Government should not pin all hopes of an economic reform and recovery on the agriculture as this sector is more exposed to numerous challenges. This sentiment was expressed by local economist, Mally Likukela.
“Domestically, the drought is containing the sector while outside, international price fluctuation is another thing. If we are to invest in agriculture it must not be to fight the current adverse impact of Covid-19, because the investment in agriculture takes long to reap the rewards,” said Likukela last week during a panel discussion on Namibia’s economic growth.
During the discussion, Likukela also addressed the attempt by government to auction off fishing quotas as an instrument to accumulate as much money as possible, especially during this time when capital is most needed. He noted that if the auction was successful, then the minister of finance anticipated about N$600 million which would have gone a long way in the fight against Covid-19.
“If you look at the timing of the fish auction, then you see it was fast-tracked with one of the consequences being that it did not yield what was anticipated because certain considerations were not taken,” Likukela added.
He continued that if the auction was successfully executed, the country would have seen the preservation of many fishing industry jobs that were lost due to the pandemic. Further, Namibia could have seen a significant amount of foreign exchange generated as a result of export earnings.
According to him, the fishing sector can positively play a huge role in the domestic economy but “unfortunately what unfolded left a lot to be desired”. Furthermore, Likukela said in efforts to revive the economy, government needs to build a conducive environment to attract foreign investors.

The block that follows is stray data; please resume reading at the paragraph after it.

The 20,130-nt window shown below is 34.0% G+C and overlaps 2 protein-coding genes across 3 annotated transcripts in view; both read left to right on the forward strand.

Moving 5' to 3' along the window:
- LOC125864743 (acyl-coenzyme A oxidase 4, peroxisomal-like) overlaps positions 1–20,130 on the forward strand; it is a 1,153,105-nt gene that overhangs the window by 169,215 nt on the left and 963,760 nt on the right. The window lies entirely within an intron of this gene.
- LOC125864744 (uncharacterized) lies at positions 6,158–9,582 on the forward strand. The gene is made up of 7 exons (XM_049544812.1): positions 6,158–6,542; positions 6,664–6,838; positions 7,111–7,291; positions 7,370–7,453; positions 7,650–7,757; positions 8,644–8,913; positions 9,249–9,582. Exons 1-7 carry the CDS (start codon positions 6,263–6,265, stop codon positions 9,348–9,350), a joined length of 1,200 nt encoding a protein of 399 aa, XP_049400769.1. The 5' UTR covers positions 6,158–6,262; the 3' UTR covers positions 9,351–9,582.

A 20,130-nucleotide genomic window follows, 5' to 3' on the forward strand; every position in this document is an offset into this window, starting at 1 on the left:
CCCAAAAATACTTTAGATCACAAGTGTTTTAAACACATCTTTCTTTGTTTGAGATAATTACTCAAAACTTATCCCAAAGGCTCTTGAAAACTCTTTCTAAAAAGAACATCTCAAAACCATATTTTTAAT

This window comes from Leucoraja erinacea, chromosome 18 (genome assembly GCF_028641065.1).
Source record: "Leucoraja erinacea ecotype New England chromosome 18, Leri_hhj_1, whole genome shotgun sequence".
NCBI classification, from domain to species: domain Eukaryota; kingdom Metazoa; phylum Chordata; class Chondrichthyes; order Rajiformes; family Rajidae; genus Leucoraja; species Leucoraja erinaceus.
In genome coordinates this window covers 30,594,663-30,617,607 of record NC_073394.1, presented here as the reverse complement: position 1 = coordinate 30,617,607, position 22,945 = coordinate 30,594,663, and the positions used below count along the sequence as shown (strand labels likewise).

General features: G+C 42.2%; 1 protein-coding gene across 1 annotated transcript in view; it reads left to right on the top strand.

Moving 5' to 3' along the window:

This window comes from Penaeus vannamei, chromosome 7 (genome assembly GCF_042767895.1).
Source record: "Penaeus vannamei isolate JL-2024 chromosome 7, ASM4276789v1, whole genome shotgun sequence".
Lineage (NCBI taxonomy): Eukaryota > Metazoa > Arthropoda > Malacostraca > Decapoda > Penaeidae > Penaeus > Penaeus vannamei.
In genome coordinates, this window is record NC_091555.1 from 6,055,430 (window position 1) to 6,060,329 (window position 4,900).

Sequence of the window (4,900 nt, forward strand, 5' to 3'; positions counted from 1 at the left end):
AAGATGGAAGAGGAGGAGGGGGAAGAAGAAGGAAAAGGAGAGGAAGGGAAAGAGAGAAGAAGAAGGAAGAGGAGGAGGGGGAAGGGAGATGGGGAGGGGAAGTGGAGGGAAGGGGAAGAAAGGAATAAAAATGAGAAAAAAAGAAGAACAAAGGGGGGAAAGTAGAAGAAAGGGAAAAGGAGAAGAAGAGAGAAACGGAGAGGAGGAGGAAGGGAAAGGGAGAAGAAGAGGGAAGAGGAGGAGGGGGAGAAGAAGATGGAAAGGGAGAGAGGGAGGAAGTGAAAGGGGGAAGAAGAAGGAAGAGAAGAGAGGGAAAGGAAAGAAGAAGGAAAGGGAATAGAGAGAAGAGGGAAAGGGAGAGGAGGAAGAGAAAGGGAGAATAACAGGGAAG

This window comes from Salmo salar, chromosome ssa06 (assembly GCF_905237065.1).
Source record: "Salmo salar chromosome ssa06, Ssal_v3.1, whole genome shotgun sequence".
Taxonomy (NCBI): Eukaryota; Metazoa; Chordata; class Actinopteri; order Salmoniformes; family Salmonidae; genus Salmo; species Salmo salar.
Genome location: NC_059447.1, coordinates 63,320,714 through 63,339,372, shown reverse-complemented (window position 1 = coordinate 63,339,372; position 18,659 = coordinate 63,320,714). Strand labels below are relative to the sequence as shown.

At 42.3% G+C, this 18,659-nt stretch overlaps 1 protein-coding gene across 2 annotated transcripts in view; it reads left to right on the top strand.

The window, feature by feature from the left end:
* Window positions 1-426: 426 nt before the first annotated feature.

“Investors come to the country if they see an opportunity for better rewards. These rewards are guaranteed if the government provides a conducive environment, if the ease of doing business is maintained and political stability overtakes the impact of tax rates on attracting investors,” explained Likukela.
During the same discussion last week, Deputy Director of Macro Models and Financial Stability at the Bank of Namibia, Postrick Mushendami, stated that the Southern African Customs Union (SACU) revenue shortfall has resulted in a significant widening in member states fiscal deficits.
Mushendami said the central bank has estimated that there will be a decrease in the revenue from the pool that Namibia will be receiving next year and reiterated that Namibia must start to diversify its revenue sources. “Going forward, the government needs to stick to fiscal consolidation despite its negative implication on growth to reduce government expenditure,” said Mushendami.
Governments around the world are taking extraordinary measures to respond to the Covid-19 crisis. While maintaining the focus on addressing the health emergency and providing lifelines for households and businesses, governments need to prepare economies for the transition to the post-Covid-19.
According to the International Monetary Fund, public investment has a central role to play to help struggling economies. The fund last week stated that increasing public investment in advanced and emerging market economies could help revive economic activity from the sharpest and deepest global economic collapse in contemporary history. “It could also create millions of jobs directly in the short-term and millions more indirectly over a longer period. Increasing public investment by 1% of GDP could strengthen confidence in the recovery and boost GDP by 2.7%, private investment by 10%, and employment by 1.2% if investments are of high quality and if existing public and private debt burdens do not weaken the response of the private sector to the stimulus,” stated the IMF report.